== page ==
Daring Jumping Spider hanging onto wasp on hummingbird feeder. Note spider’s green metallic chelicerae with fangs (just below black eyes) that it is using to grasp the wasp. Photo by Jay Stamps, Concord, CA.
1daring jumping spider2 jrstamps34

Posted on Wednesday, September 7th, 2011
Under: Spiders, Wasps | 2 Comments »

Mama wolf spiders carry their babies on their backs

Mama wolf spider with babies on her abdomen. Photo by Cynthia Tubbs, Pleasant Hill, CA.
wolf cynthia tubbs phill

Gary:
My friends and family didn’t believe me when I told them our giant (wolf?) spiders carry their babies on their backs. I first saw this several years ago, when I accidentally killed a large spider inside my home, and all these little spiders scattered off her back. Now this afternoon, I saw it again, and she was good enough to wait as I snapped a few photos! I can count 9 babies. Isn’t she lovely!!
Cynthia Tubbs, Pleasant Hill, CA

Cynthia:
Wolf spiders are among my favorite spiders. When I was in high school, I had a wolf spider I named “Harry” that lived under the dresser in my bedroom. About an inch long, these harmless (to people) spiders are handy to have around the house because they eat a lot of bugs they find there. They’re called wolf spiders because they roam around the house and countryside looking for prey to eat.

The female wolf spider spins her egg sac and carries it around with her until the baby spiders hatch from the eggs inside the sac. The babies climb up on mama’s back and ride around with her until they’re ready to take off on their own and tackle the big, wide world around them. Pretty neat. Looks to me like there may be more than 9 baby spiders on mama’s back in your photos. /Gary

Mama wolf spider with babies on her abdomen. Photo by Cynthia Tubbs, Pleasant Hill, CA.
wolf2 cynthia tubbs phill

Posted on Friday, October 22nd, 2010
Under: Spiders, Wolf spider | 2 Comments »

Tarantulas: It’s spider time on Mount Diablo

Tarantula on Mount Diablo. Photo by Ray Mengel, Bay Point, Ca.
tarantula ray mengel

Gary:
I thought you might be interested in a recent tarantula photo I took on Mount Diablo on October 1. Cheers.
Ray Mengel, Bay Point, CA

Hi Ray:
Always good to get one of your always beautiful tarantula photos from Mount Diablo.

For those of you who don’t know, this is the best time of year to see tarantulas in the wild and Mount Diablo is the BEST place to see one of these big, beautiful (and gentle!) spiders. Male tarantulas come out in the fall, in great numbers after the first fall rain, to search for female tarantulas. Lucky (??) males who find females will get a chance to breed before the big female spiders sometimes kill and eat them. Hey, it’s a tarantula thing.

Drive carefully when you go up the mountain to see them. There’s often a lot of those big spiders crawling across the road. When you stop to take a look, treat them gently. They’re actually quite fragile. Yes, they can bite, but it takes a lot to provoke them. The bite, I can tell you from first-hand experience, is about like a bee sting. Have fun! /Gary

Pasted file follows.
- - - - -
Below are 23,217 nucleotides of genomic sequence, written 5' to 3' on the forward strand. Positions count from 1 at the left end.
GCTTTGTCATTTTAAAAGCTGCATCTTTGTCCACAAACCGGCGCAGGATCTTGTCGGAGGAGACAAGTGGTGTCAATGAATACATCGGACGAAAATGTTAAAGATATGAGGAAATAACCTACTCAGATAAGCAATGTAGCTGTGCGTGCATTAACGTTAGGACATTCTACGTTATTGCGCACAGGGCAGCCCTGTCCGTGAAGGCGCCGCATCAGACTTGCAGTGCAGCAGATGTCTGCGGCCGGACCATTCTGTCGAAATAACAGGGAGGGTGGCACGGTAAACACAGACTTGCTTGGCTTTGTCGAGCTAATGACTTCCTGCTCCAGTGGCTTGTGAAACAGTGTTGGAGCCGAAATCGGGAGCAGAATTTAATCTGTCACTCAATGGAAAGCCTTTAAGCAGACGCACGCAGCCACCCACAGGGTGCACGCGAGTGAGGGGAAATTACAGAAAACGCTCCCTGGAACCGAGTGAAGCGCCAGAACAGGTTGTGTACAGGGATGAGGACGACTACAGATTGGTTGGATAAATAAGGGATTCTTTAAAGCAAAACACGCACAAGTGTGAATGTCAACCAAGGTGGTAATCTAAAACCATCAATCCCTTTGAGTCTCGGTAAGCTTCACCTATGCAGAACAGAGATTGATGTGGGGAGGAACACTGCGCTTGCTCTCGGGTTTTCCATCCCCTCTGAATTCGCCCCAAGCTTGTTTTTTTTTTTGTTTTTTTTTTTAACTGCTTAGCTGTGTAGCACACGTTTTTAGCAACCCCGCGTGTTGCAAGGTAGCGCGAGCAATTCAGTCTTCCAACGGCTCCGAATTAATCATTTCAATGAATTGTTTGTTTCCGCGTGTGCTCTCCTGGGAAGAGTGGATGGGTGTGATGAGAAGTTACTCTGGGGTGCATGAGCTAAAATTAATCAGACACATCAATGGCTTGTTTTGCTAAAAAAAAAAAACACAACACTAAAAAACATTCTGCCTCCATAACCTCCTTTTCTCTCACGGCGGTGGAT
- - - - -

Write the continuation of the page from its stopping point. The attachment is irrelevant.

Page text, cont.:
Posted on Thursday, October 21st, 2010
Under: Mount Diablo, Spiders, Tarantulas | 1 Comment »

Some spiders eat their old webs and spin them in a new spot

Orb weaver garden spider and web by Kathy Zach, Walnut Creek, CA
web, kathy zach, wc

Gary:
I happened to notice this large, tan, sort of furry spider hanging out in the center of his beautiful orb web yesterday.  So I snapped his photo which I am sending for you to see.  What is amazing is that when I woke up this morning to see him, there was nothing there.  Not one strand of web left behind.  Do spiders eat their webs when they move to a new place? I am glad I took this photo so I know I am not having a senior moment.
Kathy Zach, Walnut Creek, California

Kathy:
Some orb weaver garden spiders eat their webs. Spider web silk is made from protein. By eating the old webs, spiders can recycle the silk/protein and use it to make new webs. So in a sense, they can pick up (eat) their old webs and move (re-spin) them. Clever creatures, aren’t they? /Gary

Posted on Tuesday, September 14th, 2010
Under: Spider web, Spiders | 2 Comments »

Tarantulas: pictures of young and an adult tarantulas

Baby tarantula photo by Connie Muir, Castro Valley, CA
baby tarantula, connie muir, c vly

Gary:
I took this pic in Castro Valley — unfortunately in my laundry room.  Many people who have seen the above picture argue that this is not a tarantula.  I have been told it is a wolf spider.  I know that the male tarantula comes out in the Fall looking for a mate.  I took this picture about two years ago around October.  Please settle this dispute once and for all.  I would like to think it is a Tarantula.
Connie Muir, Castro Valley, Calif.

Connie:
Your thinking is correct. The above photo is a young tarantula. The picture below is an adult tarantula. These are beautiful, gentle (unless you are a tasty insect) spiders. /Gary

Adult tarantula photo by Brian Murphy, Walnut Creek, CA
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Posted on Wednesday, September 8th, 2010
Under: Spiders, Tarantulas | 2 Comments »

Spider web tent: Do spiders go camping?

Spider tent. Photo by Matty Kilpatrick, Walnut Creek, CA
spiders camping, matty kilpatrick, wc

Gary:
Thought you might enjoy this picture … do spiders go camping?!
Matty K., Walnut Creek

Matty:
Nice spider web tent! Too bad you didn’t get a picture of their little silk spider web sleeping bags (just kidding!). /Gary

Posted on Tuesday, September 7th, 2010
Under: Spider web, Spiders | No Comments »